According to the State of the World's Fathers' report, produced by Promundo (a non-profit organization dedicated to engaging men and boys in gender equality in partnership with Dove Men+Care) 85% of dads surveyed in the United States, the UK, Argentina, Brazil, Canada, Japan and the Netherlands want to take paternity leave, and yet less than 50% of fathers take as much time as their country's policy allows, and social norms, financial pressures and a lack of support from their managers are all factors.

The report also found that if fathers are able to do just under an hour of unpaid work per day, mothers can cut their unpaid labor time by the same amount.

"We need men to do our share. Fifty minutes more to relieve women of 50 minutes less would get us really close to equal," the president and CEO of Promundo, Gary Barker, told Motherly.

This may help shift us toward more income equality today—and, as the research shows, our daughters will really be able to reap the benefits.

[A version of this post was first published January 29, 2018. It has been updated.]

News

There's no doubt: It's a new parenting era than 20 or 30 years ago.

Now faced with questions about how to limit screen time, when to give children phones and how to protect them from cyber threats, there are simply some issues that today's parents can't get advice on from our own parents.

Does that mean it's harder to be a parent today than when we were growing up? Yes, say 88% of young moms and dads.

According to a BPI Network survey of 2,000 parents in the United States and Canada, the leading reasons parenting feels harder than ever include: social media distractions, challenges with two working parents, emotional or behavioral dysfunction, peer competition or bullying, and violence and safety concerns in schools.

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Of course, most of us weren't fully aware of the challenges our parents faced when we were young—such as the fact they couldn't readily call on their own moms for advice lest they wanted to rack up major long-distance bills and couldn't have anything in the world delivered to their doorsteps within two days.

Regardless of whether it's true, the perception that parenting is harder than ever has contributed to some two-thirds of the respondents saying they've experienced "parental burnout."

"Parental burnout is a state of physical, mental and emotional exhaustion," says Neil D. Brown, LCSW, author of Ending The Parent-Teen Control Battle. "It leaves parents feeling chronically fatigued… and it can lead to depression, chronic anxiety and illness."

With 40% reporting parental burnout has "significantly" affected their qualities of life and another 49% saying it has "somewhat" affected their wellbeing, it's time employers take a vested interest in addressing the issue, says Dave Murray, Chief Strategy and Research Officer at the BPI Network.

"It is staggering to look at the incidence of [parental burnout] symptoms among working parents in America and understand the implications this has for added employee burden, cost, concern and downtime," Murray says, adding that counseling services to promote healthy parenting should "certainly" be among the benefits employers look to offer.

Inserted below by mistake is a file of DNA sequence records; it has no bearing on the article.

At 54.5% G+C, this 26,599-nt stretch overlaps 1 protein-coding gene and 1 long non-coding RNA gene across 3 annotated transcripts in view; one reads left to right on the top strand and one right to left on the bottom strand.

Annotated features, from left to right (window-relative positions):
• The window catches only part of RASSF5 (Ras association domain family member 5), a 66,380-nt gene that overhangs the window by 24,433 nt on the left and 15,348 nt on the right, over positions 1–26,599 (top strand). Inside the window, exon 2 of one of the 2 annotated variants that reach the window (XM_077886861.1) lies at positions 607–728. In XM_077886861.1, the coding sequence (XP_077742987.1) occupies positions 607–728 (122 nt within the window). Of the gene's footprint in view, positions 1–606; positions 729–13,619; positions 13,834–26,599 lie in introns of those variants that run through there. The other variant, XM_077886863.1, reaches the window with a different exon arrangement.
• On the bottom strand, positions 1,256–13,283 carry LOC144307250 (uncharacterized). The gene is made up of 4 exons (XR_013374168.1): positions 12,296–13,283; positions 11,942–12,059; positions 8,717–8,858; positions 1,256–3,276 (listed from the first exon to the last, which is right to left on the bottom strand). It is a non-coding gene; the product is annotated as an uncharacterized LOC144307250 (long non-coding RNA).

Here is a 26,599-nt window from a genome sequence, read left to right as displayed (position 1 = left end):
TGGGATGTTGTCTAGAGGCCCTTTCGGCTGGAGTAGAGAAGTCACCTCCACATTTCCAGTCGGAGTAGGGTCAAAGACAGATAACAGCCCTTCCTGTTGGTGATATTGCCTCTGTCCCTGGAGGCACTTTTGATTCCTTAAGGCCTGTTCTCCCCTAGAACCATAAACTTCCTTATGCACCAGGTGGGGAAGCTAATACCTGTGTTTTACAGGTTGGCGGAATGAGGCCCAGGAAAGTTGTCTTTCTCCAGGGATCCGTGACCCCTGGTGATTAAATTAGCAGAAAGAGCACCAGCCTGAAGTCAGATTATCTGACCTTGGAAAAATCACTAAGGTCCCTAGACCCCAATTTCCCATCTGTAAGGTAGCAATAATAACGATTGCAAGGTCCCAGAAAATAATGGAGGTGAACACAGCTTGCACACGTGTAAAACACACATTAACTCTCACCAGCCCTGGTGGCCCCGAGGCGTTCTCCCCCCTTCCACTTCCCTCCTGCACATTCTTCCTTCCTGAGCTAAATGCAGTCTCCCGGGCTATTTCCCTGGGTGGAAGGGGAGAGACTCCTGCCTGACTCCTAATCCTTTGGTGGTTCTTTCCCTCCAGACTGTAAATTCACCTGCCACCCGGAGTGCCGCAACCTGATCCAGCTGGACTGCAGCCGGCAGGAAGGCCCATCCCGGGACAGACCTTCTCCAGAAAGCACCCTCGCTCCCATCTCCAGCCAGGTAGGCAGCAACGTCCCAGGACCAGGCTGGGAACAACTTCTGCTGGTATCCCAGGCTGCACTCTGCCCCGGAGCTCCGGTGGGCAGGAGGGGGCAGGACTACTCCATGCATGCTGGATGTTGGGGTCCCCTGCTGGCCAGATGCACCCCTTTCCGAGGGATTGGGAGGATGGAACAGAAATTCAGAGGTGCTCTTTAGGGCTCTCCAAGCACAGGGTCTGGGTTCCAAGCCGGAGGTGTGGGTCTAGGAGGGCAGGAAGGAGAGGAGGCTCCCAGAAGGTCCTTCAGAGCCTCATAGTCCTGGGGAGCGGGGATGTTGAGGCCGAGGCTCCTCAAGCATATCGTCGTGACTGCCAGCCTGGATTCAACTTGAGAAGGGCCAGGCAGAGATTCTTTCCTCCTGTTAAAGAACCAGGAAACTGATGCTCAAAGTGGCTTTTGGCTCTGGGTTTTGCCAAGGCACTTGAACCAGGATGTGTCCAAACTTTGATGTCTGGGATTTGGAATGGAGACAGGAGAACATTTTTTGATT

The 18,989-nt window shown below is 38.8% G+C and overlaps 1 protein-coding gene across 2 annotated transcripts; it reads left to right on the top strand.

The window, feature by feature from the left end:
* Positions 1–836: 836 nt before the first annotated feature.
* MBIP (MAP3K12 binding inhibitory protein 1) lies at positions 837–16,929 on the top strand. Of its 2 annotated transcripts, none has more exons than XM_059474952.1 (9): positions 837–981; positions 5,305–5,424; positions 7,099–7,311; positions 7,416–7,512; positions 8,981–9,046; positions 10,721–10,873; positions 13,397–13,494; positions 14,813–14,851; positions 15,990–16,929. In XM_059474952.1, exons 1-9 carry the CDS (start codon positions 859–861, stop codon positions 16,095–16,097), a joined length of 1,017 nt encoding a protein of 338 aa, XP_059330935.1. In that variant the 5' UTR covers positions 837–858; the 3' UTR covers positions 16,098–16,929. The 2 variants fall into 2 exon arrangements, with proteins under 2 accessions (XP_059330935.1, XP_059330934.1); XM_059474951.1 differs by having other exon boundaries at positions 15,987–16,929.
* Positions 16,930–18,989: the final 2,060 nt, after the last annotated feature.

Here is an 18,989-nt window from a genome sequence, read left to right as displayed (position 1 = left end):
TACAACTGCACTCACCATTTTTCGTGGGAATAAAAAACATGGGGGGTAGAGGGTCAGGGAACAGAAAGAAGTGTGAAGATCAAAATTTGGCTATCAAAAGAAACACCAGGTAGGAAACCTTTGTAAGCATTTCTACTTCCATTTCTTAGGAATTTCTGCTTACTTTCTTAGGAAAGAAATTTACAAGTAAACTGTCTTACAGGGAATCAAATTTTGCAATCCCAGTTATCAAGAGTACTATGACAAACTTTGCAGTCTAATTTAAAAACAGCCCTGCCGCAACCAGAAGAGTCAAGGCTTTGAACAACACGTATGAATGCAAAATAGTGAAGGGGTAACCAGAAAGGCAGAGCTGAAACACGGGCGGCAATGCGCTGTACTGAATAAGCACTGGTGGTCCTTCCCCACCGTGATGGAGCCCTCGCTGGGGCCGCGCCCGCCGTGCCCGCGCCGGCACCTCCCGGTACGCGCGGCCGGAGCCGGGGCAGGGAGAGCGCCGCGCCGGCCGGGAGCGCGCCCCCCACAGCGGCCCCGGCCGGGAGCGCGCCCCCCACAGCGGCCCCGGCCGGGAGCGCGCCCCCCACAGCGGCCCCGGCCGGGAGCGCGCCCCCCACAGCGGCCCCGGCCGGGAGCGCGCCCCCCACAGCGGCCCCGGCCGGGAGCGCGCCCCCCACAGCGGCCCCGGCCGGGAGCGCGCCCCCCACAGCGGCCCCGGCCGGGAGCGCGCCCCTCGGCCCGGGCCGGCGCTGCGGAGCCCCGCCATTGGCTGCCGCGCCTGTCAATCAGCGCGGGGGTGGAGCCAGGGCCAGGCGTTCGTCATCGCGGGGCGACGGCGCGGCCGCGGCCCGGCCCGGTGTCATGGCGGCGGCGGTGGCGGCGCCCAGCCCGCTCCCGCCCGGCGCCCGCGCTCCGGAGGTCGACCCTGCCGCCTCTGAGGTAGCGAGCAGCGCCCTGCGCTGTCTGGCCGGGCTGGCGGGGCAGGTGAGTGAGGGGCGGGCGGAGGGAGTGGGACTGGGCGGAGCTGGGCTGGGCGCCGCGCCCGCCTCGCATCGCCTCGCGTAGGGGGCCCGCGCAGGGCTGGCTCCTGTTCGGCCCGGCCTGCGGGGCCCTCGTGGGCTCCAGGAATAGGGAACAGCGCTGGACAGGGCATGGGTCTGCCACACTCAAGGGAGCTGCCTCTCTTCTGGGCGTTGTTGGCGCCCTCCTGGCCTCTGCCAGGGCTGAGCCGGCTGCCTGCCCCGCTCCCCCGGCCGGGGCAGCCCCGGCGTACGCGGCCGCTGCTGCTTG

Many working parents are also hopeful that their employers will recognize the importance of practices that support healthy balance between work and life—with 78% of respondents to Motherly's 2018 State of Motherhood survey saying they believe it's possible to combine careers and motherhood. Of those who worked outside the home, the biggest changes they would like to see include subsidies for childcare or on-site childcare, paid maternity leave and more flexible schedules.

In our second annual State of Motherhood Survey in 2019 just over half (51%) of mothers said "I feel discouraged: it's extremely challenging managing trade-offs" associated with combining a career and motherhood.

The consequences of unaddressed parental burnout have an unfortunate way of spilling over to other members of the family. According to a recent study published in the journal Child Abuse & Neglect, a sample of 1,551 parents suggested "parental burnout has a statistically similar effect to job burnout on addictions and sleep problems, a stronger effect on couples' conflicts and partner estrangement mindset and a specific effect on child-related outcomes (neglect and violence) and escape and suicidal ideation."

While employers have a stake in addressing this issue, there's also a lot that individuals can do—like starting by cutting ourselves a break on self-imposed expectations. As research has shown, the more grace we give ourselves and others in the ways we parent, the less prone we ultimately are to burning out.

And while we've heard this all before, it's also worth remembering just how important it is to take time for ourselves. "We must have regular practices to refuel," LMHC Jasmin Terrany previously told Motherly. "We don't need to feel guilty about taking this time for ourselves—our kids will not only learn that self-care is essential, but when we are good, they will be good."

Then don't feel one ounce of guilt about using that time to call someone long-distance or place another Amazon Prime delivery so you can remember that parenting in this day and age does have its perks.

[A version of this post was originally published July 29, 2018. It has been updated.]